“The Chinese believe deeply in symbolism and numerology,” Bass told CNN Business on Wednesday. “Banning an IPO that just went public in the US — with US investor money — on our Independence Day was basically a big F-U to the United States.”
“They knew this was going public. They knew they were going to ban it from app stores and shut it down,” said Bass, the founder and chief investment officer of Hayman Capital. “Nothing happens without the behest and pleasure of [Chinese President] Xi Jinping.”
The fact that the crackdown by China wasn’t announced until after Didi went public cost some American investors dearly. Didi is extremely reliant on its home market for revenue. The company’s market value fell to $57 billion on Wednesday, down from nearly $70 billion the day it went public.
In a statement on Sunday, Didi said it will “strive to rectify any problems, improve its risk prevention awareness and technological capabilities, protect users’ privacy and data security, and continue to provide secure and convenient services to its users.”
‘Send the money back to investors’
“Send the money back to investors,” Bass said. “It was clearly sold under false pretenses, therefore fraudulently.”
Bass criticized the SEC more broadly for allowing Chinese companies to list shares on US exchanges even though those firms don’t need to submit to US auditing standards. “It’s crazy,” he said. “The SEC’s job is to protect investors.
The SEC did not respond to requests for comment.
Chinese stocks under pressure
The botched IPO of Didi draws further attention to the risks facing US investors.
That’s despite recent restrictions enacted by Washington, including a law that President Donald Trump signed last year that bans Americans from investing in firms that the US government suspects are either owned or controlled by the Chinese military.
“That basically says Chinese companies can rape and pillage American investors for the next three years. And we just saw the net result,” Bass said.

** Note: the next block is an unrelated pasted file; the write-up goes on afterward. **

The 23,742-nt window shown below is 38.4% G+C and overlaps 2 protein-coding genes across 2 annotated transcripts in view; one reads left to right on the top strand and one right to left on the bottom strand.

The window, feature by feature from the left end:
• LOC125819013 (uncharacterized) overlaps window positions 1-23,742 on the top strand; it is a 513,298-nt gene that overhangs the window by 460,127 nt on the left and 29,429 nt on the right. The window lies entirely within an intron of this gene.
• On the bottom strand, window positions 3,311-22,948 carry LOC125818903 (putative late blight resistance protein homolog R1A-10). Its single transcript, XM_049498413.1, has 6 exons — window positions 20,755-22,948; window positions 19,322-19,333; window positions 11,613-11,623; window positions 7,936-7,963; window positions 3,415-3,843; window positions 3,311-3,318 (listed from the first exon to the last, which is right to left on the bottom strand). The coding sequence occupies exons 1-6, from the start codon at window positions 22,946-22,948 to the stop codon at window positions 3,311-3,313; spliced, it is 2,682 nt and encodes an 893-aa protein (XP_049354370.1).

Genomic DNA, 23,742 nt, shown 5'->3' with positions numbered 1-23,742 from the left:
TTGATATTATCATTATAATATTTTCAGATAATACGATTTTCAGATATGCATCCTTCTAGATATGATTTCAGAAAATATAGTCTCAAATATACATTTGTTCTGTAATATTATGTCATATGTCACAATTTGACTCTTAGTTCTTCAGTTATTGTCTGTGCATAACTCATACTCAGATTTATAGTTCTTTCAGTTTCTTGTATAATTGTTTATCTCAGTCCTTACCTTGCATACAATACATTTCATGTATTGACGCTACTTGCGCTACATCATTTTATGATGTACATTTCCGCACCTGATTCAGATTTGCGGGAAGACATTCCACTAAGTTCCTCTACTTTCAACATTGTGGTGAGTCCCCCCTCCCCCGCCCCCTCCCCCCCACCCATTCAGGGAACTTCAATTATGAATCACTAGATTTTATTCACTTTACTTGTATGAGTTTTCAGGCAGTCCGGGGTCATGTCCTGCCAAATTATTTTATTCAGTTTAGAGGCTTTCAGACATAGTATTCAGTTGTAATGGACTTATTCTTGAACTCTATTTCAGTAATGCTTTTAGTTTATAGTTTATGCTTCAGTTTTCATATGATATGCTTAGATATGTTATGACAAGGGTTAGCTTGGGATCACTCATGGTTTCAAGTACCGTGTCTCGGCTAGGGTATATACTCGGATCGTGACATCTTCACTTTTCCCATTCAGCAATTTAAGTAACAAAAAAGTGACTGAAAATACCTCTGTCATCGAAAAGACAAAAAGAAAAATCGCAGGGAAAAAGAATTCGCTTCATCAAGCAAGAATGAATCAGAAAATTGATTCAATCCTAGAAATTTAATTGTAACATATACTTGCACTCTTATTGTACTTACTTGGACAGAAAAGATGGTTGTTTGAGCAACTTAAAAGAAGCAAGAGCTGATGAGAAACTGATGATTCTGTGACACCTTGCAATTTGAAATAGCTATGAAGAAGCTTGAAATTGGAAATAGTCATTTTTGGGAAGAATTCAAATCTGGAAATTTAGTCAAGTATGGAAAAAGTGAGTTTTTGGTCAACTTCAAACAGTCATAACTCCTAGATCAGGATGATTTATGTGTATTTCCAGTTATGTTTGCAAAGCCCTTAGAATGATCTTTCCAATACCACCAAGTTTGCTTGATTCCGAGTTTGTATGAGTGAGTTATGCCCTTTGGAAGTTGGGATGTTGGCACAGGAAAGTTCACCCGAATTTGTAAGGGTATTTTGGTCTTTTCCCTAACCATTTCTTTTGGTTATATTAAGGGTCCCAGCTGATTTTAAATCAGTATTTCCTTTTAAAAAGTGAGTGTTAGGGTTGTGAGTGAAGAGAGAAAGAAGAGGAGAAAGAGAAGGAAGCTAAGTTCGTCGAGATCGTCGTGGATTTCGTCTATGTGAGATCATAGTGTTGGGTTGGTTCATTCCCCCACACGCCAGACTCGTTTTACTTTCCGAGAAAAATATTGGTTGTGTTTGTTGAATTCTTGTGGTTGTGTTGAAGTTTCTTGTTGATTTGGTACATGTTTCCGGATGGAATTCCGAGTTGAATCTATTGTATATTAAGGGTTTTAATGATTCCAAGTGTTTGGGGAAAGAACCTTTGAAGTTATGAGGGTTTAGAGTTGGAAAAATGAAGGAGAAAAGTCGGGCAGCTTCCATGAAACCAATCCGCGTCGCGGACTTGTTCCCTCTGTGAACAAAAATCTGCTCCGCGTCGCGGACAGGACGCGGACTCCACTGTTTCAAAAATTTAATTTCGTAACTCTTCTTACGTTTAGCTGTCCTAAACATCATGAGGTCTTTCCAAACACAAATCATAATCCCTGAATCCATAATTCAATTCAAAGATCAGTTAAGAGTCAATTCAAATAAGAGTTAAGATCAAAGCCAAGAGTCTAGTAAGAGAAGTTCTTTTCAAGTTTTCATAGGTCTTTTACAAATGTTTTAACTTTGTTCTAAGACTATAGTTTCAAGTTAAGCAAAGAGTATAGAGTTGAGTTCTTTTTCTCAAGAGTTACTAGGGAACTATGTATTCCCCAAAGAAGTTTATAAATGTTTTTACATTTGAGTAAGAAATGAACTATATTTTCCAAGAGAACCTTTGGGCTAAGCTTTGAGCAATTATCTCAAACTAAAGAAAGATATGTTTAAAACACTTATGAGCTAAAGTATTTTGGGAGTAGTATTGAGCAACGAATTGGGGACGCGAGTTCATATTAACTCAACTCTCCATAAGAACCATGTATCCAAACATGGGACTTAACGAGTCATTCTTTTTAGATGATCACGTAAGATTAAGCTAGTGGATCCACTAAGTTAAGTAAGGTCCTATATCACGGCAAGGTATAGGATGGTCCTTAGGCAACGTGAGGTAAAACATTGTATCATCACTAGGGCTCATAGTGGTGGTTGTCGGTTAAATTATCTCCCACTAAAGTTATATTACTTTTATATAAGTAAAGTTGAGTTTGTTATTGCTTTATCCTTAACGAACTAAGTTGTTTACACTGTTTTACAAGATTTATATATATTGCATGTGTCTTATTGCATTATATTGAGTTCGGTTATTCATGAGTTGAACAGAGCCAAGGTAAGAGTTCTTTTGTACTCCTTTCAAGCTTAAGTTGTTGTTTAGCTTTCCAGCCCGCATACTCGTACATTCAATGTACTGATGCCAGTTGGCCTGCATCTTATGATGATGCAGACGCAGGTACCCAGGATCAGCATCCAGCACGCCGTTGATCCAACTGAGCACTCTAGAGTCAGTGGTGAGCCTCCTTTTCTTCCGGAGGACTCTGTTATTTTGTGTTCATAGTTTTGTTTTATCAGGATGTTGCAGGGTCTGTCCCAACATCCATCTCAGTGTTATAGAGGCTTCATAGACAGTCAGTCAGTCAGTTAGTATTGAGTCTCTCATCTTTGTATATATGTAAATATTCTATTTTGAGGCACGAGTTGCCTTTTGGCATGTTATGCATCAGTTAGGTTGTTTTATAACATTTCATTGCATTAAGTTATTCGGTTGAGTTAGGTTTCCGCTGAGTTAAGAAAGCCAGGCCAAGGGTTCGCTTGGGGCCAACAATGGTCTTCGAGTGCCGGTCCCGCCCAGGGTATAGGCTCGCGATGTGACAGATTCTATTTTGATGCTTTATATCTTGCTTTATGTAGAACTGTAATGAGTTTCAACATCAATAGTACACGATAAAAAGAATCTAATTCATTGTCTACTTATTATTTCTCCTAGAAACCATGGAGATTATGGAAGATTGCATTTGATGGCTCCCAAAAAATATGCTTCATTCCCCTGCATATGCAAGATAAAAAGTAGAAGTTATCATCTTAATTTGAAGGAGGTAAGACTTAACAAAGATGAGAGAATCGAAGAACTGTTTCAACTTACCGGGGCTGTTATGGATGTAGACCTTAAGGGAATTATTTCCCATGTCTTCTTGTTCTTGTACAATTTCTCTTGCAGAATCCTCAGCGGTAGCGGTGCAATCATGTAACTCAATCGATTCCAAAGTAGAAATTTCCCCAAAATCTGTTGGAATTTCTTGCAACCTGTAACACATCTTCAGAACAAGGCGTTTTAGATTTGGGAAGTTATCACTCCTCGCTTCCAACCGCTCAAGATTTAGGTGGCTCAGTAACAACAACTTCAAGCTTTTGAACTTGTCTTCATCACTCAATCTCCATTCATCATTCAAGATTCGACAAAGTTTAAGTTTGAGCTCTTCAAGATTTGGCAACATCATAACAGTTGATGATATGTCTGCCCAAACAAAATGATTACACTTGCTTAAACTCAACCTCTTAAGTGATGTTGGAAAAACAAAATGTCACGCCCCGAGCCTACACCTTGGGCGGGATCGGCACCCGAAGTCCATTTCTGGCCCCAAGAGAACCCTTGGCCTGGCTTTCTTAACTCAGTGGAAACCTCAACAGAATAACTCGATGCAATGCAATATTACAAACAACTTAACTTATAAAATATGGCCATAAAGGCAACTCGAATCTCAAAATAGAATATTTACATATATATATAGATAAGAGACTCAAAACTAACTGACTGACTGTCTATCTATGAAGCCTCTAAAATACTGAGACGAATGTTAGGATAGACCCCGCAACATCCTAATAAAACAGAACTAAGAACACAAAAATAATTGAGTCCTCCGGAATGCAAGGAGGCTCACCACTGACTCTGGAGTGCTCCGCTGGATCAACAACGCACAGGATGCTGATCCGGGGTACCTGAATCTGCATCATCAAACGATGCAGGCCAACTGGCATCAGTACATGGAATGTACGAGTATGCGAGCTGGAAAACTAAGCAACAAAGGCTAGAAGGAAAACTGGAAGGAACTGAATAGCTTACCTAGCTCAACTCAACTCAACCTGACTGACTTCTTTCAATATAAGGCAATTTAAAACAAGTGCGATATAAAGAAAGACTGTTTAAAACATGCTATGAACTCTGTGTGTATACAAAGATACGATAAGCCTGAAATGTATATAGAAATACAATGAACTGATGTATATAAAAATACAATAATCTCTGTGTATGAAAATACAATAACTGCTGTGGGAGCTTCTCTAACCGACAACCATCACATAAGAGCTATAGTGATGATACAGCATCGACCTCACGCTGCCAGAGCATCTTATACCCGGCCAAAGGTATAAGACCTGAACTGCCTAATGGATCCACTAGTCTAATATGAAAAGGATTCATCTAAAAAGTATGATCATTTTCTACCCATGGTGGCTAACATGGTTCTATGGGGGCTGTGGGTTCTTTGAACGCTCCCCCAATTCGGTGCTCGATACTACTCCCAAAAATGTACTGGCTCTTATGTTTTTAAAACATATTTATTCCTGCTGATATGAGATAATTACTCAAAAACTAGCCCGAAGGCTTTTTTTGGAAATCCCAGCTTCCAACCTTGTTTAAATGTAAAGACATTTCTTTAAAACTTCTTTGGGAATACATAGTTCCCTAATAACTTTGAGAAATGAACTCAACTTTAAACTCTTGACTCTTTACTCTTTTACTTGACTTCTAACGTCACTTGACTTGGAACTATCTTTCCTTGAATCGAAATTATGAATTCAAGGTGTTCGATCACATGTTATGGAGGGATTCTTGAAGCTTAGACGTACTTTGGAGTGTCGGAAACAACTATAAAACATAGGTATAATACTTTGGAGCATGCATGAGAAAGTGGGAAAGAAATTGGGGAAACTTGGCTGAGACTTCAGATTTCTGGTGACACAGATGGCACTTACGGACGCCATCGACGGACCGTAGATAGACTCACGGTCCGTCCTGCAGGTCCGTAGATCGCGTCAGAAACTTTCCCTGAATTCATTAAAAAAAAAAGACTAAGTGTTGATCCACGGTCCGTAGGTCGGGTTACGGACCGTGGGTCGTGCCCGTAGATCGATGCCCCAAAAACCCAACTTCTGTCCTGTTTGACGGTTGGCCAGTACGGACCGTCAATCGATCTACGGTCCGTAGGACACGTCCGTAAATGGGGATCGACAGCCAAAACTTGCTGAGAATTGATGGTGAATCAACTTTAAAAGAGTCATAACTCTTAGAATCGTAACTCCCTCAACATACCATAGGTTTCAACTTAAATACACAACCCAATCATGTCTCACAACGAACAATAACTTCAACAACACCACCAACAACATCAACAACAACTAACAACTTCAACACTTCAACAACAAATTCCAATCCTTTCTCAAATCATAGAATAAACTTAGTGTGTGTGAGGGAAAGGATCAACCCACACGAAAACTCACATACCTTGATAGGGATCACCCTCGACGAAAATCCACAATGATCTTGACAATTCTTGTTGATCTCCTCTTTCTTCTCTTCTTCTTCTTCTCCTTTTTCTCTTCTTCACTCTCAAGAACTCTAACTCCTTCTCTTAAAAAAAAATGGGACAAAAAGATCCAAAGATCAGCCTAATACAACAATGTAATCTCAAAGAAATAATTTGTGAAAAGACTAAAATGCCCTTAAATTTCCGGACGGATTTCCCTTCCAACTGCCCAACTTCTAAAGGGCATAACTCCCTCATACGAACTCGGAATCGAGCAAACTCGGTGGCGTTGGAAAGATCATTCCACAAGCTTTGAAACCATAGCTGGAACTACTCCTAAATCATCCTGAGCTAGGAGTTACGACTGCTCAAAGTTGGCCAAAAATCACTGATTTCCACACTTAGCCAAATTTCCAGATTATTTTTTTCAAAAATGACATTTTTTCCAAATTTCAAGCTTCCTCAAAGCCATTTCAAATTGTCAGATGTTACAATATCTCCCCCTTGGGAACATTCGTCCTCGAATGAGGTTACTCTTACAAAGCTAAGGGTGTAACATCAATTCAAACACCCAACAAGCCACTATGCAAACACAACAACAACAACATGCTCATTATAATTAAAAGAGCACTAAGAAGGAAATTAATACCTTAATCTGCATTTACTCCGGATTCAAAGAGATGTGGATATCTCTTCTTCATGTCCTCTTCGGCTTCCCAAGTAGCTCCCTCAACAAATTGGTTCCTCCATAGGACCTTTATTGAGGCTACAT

The FOMO factor
“Even if the stock rebounds, American investors still have no insight into the company’s financial strength because the Chinese Communist party block US regulators from reviewing the books,” Rubio told the UK newspaper. “That puts the investments of American retirees at risk and funnels desperately needed US dollars into Beijing.”
Bass slammed brokers, fund managers and institutional investors for buying US-listed Chinese IPOs despite concerns about the sanctity of their financial records.
“You can’t possibly know if the numbers they are giving you are true. If you lose money, you should lose your job,” said Bass.
Yet many investors don’t want to miss out on the potential of monster gains if those stocks skyrocket, also known as FOMO, or fear of missing out.
“FOMO will get the most gullible people,” Bass said. “And maybe they should lose their money. If you want to light your money on fire, then go do it.”
CNN Business’ Laura He and Paul R. La Monica contributed to this report
You may also like
Afghanistan: Civilian casualties hit record high amid US withdrawal, UN says
How Taiwan is trying to defend against a cyber ‘World War III’
Pandemic travel news this week: Quarantine escapes and airplane disguises
Why would anyone trust Brexit Britain again?
Black fungus: A second crisis is killing survivors of India’s worst Covid wave